Everything here is based on verbal agreement, and people live month to month, or in many cases, day to day.
With no money coming in, no money to repair the damages, and no one to help him get back on track, I raised my hand, jumped up and down, and begged Eliel to pick me. I leave our house at about seven-thirty, drive the forty minutes to Aningas, get the boys, drive the hour and a half to the city, work till four-thirty, and get the boys home in time for school which starts at seven o’clock.

The school bus leaves the village about five-thirty, and I missed it last Wednesday night, getting the boys back about six. Paulo thought he had wiggled out of school for the night, and quickly lost the grin when I told him,  “No, no, I’ll drive you in,” insisting on the importance of education. These boys are accountable to no one here. No one makes sure they’re at school, no one calls their home if they don’t show up. If you’re not self- motivated, you’ll never get an education. Vaughn, one of my boys, is pushing thirty, with a family to support, and is unable to read or write.
So, that Wednesday night, I waited while Paulo showered and dressed, and collected him along with his pretty, sixteen-year-old wife, and headed off to their school. Forty minutes into the ride, we passed the bus he missed. It was chugging along, making stops and collecting kids as it went.

“Where is this school?” I asked. He smiled and pointed farther down the road. It was a good hour when finally we arrived at the high school that servers the surrounding communities. One hour, driving straight from the village to the school, or an hour and a half ride, on a bus that makes stops the whole way.
“What time does school get out?” I asked.
“We finish at ten o’clock,” said Paulo.
“What time do you finally get home?” I asked.
“We’re back in the village by midnight,” he said.

It was very late when my day finally ended. I made the trip home deep in thought, trying to enter into the hard life these people live just to survive. Paulo’s day starts about six in the morning, he works all day, cleans up, and heads out for school. Then, he finishes the day on a dirt floor for a few hours of rest, only to start it all over again.
I’m getting close to these boys, they look up to me and respect me, and they have even brought me to meet their families. Please pray that I honor God as I work beside them each day. I envision sitting with them someday, as together we remember the Saviour Who died for our sins. I envision the day when, by God’s power, they grow to be leaders that are shepherding the small flock that God called out of Aningas, to honor Him. Please pray that God helps us to let our light shine in Aningas, so men will see our good works and acknowledge and glorify the God of creation. What a privilege to be the ones chosen to bring them the message about a life so distinctly different than the one they’re presently living. This life I’m telling them about is eternal in nature, available to them, and they are being pursued by the great God of love.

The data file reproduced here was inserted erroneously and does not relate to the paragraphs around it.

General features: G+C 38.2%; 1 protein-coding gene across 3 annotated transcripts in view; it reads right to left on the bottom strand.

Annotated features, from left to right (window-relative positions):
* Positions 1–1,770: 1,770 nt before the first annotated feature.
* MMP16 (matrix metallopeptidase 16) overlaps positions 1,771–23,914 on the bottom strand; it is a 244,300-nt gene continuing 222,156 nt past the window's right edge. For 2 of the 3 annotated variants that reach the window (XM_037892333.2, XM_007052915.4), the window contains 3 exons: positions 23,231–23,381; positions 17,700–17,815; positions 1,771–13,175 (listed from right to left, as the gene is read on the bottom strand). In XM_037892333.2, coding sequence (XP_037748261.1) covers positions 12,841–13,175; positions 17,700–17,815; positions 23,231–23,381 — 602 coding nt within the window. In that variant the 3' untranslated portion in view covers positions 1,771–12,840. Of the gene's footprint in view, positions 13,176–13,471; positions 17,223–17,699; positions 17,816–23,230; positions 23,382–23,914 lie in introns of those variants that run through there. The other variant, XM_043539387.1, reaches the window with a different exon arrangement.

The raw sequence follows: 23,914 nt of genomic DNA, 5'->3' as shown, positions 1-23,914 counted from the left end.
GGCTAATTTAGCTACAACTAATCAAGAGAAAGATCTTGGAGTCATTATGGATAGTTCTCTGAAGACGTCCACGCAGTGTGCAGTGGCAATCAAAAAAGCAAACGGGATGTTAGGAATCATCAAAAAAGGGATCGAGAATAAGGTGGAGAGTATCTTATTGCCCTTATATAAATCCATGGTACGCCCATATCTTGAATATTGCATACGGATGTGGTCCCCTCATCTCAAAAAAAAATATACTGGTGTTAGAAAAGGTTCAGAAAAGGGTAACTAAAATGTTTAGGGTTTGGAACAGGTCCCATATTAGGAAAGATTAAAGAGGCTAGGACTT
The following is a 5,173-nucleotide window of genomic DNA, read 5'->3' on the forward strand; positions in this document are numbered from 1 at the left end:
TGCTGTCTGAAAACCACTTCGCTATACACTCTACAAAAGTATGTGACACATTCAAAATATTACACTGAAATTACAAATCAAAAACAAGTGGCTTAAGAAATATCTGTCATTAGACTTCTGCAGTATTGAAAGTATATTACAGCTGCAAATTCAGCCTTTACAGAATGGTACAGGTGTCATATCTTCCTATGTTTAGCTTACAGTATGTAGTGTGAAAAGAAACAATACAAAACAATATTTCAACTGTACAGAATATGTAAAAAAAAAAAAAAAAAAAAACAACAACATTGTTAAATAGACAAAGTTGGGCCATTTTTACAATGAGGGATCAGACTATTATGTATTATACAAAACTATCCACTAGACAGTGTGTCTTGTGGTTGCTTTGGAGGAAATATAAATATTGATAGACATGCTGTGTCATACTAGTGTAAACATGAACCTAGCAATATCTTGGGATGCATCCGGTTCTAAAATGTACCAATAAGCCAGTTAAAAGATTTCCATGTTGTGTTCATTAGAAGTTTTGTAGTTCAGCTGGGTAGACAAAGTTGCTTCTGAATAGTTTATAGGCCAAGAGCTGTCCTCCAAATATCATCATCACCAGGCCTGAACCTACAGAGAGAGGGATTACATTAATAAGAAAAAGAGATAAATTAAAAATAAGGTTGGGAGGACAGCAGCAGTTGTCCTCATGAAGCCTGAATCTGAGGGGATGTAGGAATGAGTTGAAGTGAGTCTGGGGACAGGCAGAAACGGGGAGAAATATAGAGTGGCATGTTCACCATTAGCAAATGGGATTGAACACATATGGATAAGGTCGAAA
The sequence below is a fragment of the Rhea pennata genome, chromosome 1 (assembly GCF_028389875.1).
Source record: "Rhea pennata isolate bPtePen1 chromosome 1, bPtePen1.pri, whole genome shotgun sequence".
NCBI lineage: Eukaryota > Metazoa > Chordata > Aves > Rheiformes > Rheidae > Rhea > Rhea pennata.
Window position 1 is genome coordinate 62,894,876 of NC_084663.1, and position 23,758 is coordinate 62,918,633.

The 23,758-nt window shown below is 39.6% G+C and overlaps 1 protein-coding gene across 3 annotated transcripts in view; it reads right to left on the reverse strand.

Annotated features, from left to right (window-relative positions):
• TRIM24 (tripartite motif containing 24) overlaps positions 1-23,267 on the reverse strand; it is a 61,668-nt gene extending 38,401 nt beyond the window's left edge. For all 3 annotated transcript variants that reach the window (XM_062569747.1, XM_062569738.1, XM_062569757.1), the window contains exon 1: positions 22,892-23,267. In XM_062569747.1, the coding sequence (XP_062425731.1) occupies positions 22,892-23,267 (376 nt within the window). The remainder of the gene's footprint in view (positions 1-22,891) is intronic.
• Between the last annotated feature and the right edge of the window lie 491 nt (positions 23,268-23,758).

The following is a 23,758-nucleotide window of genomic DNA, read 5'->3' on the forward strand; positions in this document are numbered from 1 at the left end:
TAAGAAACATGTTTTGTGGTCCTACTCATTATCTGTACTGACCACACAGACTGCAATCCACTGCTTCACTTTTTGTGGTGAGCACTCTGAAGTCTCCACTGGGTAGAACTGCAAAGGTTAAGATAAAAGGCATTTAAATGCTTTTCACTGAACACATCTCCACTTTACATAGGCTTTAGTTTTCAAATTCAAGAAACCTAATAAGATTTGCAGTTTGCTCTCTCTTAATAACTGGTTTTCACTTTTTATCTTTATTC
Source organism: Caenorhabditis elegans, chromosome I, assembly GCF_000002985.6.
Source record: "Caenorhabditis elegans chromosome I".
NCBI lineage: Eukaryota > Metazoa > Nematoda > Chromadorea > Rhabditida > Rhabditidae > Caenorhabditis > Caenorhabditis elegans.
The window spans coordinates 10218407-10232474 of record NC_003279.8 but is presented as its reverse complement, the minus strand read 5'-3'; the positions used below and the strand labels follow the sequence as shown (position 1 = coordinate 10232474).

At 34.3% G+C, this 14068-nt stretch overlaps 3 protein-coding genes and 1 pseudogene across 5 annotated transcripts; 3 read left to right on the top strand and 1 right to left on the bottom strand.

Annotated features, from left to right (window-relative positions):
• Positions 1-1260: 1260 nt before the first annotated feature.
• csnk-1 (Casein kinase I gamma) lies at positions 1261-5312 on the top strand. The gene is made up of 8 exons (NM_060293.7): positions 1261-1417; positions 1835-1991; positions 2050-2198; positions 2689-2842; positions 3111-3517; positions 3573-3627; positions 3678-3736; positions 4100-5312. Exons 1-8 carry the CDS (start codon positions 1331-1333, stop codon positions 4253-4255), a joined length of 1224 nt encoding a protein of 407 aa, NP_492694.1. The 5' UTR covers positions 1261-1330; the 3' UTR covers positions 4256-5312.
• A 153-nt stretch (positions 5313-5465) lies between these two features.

Aningas may be an invisible village to the folks in Natal, who know nothing of its existence, but it is a village that has been singled out by a God who has great plans for these very humble people. The people in Aningas have welcomed us into their homes, and by doing so, have welcomed God. That’s the kind of folks that see God’s blessings.

God is now a property owner in Aningas! That’s kind of a funny statement considering it’s all His to begin with. With the permanent visa in place, we were now able to purchase the six and a half acre parcel of land that, God Willing, will be the site of an orphanage. So, we went back to talk to Iranilton and his dad, owners of the land. Maybe he was affected by all God has done in the village to date. Maybe his thinking was that as Americans we were rich, and thought we should be sharing the wealth with his family. Whatever the reason, when Lori approached him on that Friday afternoon, he had raised the price of the land to fifteen thousand reais, from the originally agreed-upon ten thousand reais. Lori told him we would need to pray about this and came home to tell me the news.
We spent the weekend bringing this to God and asking Him how we as His servants should proceed. By Sunday night it had become very clear to us what God wanted. If this was God, if He had a great work for us to do in Aningas, if He had in fact called us to rescue these children off the streets and provide them a home where God could care for them, then the land would be sold, to God’s work, for ten thousand reais.

We found him working in his garden Monday evening, and approached him with this answer. I did the talking and, once again, explained our reason for being in his village.

“We love the property,” I said.
“We have no doubt that it’s worth all of fifteen thousand reais and we think that you should get as much as you can for your land. But this is not our money, it is God’s. This won’t be our land, it will belong to God. We are here as representatives of the buyer, and He is able to make the land available for the original price, if it is His will. And if it is not His will, we do not want the land.”
“Antonio offered me considerably more,” Iranilton responded,  “but I don’t like him and wouldn’t even entertain his offer. Your family has brought blessing to our village since you first arrived, the plans for this property will only bless my people more. I want you to have the land and will sell it to you for ten thousand.”
The next day we received this news from one of our many co-workers at home:
“It is time to purchase the land; we will wire the funds into your account so that they’ll be there and ready to use when the moment comes. God bless you both.”